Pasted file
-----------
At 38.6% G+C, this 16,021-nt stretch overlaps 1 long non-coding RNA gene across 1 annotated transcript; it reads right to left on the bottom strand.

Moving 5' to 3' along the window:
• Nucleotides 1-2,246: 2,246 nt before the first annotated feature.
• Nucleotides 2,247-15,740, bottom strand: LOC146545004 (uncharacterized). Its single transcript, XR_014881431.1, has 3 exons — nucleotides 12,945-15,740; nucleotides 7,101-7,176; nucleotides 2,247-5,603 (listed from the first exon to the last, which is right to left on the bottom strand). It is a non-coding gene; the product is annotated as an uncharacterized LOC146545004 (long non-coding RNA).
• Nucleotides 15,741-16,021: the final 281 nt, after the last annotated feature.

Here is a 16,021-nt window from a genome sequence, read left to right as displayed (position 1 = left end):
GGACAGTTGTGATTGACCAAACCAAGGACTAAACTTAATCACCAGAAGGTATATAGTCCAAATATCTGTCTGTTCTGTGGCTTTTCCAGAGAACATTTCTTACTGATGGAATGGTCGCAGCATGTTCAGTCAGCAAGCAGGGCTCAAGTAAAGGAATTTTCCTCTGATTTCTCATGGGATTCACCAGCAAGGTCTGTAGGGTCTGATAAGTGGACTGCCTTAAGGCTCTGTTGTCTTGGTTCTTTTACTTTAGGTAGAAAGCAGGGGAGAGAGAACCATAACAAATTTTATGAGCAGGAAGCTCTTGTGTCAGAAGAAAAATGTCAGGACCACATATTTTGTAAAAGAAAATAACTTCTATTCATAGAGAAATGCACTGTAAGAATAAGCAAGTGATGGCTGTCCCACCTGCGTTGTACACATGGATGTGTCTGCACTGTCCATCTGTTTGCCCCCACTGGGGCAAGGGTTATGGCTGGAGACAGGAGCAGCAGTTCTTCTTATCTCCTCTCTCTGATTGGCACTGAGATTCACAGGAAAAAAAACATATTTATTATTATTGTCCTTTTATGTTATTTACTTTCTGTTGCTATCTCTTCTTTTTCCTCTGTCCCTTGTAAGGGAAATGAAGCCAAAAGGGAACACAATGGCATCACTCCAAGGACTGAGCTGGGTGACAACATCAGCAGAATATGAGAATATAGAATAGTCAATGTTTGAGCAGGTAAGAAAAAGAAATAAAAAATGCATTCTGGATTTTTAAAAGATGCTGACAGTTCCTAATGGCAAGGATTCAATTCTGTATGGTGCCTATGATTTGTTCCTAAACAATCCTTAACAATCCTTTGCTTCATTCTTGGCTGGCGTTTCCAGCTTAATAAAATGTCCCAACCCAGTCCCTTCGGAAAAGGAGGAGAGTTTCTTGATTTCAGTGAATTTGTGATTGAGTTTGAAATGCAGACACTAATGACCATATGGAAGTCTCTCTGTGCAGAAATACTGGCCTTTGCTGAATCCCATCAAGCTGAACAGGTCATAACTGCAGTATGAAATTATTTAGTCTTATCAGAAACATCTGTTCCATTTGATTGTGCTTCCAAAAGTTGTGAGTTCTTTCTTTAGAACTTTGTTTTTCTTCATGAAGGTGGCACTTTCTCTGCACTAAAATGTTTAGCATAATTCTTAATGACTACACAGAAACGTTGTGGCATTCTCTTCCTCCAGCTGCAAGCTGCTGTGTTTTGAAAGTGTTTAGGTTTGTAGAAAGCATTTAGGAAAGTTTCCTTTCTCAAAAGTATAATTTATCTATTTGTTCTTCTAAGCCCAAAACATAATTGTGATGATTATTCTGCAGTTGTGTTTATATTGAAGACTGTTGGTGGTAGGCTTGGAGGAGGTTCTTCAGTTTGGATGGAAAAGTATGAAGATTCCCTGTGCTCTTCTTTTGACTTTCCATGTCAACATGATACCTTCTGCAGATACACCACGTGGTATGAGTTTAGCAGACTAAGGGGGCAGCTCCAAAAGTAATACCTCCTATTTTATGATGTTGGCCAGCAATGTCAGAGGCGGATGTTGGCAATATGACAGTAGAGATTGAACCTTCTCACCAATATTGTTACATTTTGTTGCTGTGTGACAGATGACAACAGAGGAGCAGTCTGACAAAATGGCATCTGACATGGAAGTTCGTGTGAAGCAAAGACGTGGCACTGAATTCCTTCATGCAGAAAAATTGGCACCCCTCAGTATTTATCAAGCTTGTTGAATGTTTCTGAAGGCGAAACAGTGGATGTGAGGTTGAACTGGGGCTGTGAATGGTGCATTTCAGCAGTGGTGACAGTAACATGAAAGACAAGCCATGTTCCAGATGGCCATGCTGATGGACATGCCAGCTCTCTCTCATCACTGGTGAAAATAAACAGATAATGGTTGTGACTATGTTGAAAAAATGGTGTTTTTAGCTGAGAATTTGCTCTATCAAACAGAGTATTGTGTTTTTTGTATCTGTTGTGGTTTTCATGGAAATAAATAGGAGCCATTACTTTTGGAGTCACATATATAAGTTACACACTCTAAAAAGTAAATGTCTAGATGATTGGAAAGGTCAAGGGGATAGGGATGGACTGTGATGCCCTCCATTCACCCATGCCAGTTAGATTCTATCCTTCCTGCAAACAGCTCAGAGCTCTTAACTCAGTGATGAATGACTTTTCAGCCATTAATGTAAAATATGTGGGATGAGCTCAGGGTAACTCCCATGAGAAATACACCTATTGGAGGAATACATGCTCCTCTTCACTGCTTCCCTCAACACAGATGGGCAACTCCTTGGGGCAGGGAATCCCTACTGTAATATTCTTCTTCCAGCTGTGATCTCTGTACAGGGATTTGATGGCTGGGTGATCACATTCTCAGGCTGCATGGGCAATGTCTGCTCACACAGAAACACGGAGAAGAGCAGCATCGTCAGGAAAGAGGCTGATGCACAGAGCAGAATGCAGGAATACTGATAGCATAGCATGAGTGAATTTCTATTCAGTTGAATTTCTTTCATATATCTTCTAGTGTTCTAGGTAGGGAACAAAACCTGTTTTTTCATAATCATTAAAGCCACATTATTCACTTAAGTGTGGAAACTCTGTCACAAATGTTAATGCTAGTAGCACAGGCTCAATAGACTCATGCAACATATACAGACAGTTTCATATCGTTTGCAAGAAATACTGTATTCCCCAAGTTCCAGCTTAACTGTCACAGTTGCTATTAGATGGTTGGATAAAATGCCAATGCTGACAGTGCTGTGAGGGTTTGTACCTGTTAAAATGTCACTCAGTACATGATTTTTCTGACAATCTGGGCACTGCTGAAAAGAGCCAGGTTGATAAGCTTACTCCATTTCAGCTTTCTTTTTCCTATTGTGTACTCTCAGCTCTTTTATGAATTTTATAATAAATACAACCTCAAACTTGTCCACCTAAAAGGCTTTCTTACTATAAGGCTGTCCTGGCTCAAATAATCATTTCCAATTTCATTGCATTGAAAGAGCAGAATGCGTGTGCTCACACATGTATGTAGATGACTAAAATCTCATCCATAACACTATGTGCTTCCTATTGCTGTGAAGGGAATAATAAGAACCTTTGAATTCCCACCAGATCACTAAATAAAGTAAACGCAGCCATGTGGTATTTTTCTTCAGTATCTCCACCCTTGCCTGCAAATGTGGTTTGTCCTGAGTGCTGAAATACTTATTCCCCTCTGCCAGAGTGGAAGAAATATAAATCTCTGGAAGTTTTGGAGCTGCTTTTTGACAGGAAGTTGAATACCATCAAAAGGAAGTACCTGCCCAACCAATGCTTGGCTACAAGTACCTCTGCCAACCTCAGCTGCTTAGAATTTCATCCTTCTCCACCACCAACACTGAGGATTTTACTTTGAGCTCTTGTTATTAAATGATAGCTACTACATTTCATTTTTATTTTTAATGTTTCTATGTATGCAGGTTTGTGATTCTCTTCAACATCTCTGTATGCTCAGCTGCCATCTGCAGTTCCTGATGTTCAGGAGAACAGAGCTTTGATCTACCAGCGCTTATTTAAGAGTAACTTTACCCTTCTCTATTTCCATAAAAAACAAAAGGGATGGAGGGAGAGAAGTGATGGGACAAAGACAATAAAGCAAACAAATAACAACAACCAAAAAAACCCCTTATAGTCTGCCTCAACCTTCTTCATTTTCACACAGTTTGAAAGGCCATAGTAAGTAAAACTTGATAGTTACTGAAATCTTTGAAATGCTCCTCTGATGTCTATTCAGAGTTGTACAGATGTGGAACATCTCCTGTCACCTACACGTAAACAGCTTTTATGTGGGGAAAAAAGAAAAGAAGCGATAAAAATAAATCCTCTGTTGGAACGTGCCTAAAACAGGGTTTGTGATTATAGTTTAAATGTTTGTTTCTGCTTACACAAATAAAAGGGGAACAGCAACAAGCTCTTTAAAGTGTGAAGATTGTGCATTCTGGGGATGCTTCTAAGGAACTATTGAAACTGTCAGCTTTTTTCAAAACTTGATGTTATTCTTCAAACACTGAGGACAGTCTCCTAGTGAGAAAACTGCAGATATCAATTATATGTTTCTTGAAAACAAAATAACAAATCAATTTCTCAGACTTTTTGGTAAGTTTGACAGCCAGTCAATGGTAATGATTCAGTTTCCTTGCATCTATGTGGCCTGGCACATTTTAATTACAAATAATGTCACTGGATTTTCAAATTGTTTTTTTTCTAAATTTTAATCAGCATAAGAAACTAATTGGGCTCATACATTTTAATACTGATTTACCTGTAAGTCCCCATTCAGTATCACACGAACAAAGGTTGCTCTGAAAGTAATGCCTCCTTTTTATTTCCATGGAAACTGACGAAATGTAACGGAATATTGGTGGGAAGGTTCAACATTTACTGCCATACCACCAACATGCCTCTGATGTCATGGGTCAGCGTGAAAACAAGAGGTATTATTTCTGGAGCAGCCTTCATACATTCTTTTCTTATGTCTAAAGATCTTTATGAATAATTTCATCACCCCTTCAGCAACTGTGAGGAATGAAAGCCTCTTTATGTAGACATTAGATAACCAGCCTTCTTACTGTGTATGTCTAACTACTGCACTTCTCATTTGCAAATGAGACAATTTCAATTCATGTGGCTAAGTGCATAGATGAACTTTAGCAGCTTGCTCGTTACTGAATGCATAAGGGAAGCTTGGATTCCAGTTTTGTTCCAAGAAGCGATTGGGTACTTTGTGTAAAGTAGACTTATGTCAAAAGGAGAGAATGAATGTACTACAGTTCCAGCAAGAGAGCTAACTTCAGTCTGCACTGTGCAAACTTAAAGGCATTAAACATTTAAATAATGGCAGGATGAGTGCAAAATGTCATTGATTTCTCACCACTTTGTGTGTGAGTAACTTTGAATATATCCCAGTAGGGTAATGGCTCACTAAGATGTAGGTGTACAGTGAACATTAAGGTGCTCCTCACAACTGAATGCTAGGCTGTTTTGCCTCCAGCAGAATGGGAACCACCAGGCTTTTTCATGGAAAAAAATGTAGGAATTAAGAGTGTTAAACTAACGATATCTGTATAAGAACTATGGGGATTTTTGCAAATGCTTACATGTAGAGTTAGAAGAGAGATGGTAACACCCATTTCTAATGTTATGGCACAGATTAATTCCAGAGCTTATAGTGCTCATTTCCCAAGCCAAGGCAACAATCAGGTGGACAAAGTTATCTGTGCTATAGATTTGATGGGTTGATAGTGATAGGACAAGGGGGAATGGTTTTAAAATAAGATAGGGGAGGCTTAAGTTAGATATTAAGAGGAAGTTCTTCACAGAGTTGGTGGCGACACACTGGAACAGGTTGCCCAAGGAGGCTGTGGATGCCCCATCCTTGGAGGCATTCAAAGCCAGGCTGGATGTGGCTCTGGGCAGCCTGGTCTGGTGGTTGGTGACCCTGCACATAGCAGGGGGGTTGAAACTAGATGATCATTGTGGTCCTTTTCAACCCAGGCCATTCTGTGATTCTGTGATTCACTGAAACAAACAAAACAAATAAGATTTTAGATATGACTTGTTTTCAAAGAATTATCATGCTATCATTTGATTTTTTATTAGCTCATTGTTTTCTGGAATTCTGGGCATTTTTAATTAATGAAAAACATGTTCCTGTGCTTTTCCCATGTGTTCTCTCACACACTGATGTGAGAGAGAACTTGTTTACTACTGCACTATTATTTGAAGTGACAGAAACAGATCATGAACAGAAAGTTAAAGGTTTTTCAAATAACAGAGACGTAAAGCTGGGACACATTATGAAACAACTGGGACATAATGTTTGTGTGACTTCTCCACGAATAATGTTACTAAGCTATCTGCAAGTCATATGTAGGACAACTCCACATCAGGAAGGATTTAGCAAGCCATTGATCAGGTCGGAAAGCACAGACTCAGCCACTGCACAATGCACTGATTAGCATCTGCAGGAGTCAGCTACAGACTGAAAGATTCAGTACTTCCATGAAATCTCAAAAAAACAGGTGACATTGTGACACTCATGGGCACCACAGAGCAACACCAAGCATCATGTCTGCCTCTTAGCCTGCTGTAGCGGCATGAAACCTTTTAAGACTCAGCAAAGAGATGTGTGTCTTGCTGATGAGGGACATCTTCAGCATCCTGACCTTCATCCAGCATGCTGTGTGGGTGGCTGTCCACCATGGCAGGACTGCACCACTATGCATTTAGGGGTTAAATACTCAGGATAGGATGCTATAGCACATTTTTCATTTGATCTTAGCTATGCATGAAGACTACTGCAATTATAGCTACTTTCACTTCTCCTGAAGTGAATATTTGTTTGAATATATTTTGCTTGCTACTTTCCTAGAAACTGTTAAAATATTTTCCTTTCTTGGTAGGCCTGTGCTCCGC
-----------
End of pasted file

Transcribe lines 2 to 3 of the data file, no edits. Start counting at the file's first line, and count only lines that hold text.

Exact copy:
Moving 5' to 3' along the window:
• Nucleotides 1-2,246: 2,246 nt before the first annotated feature.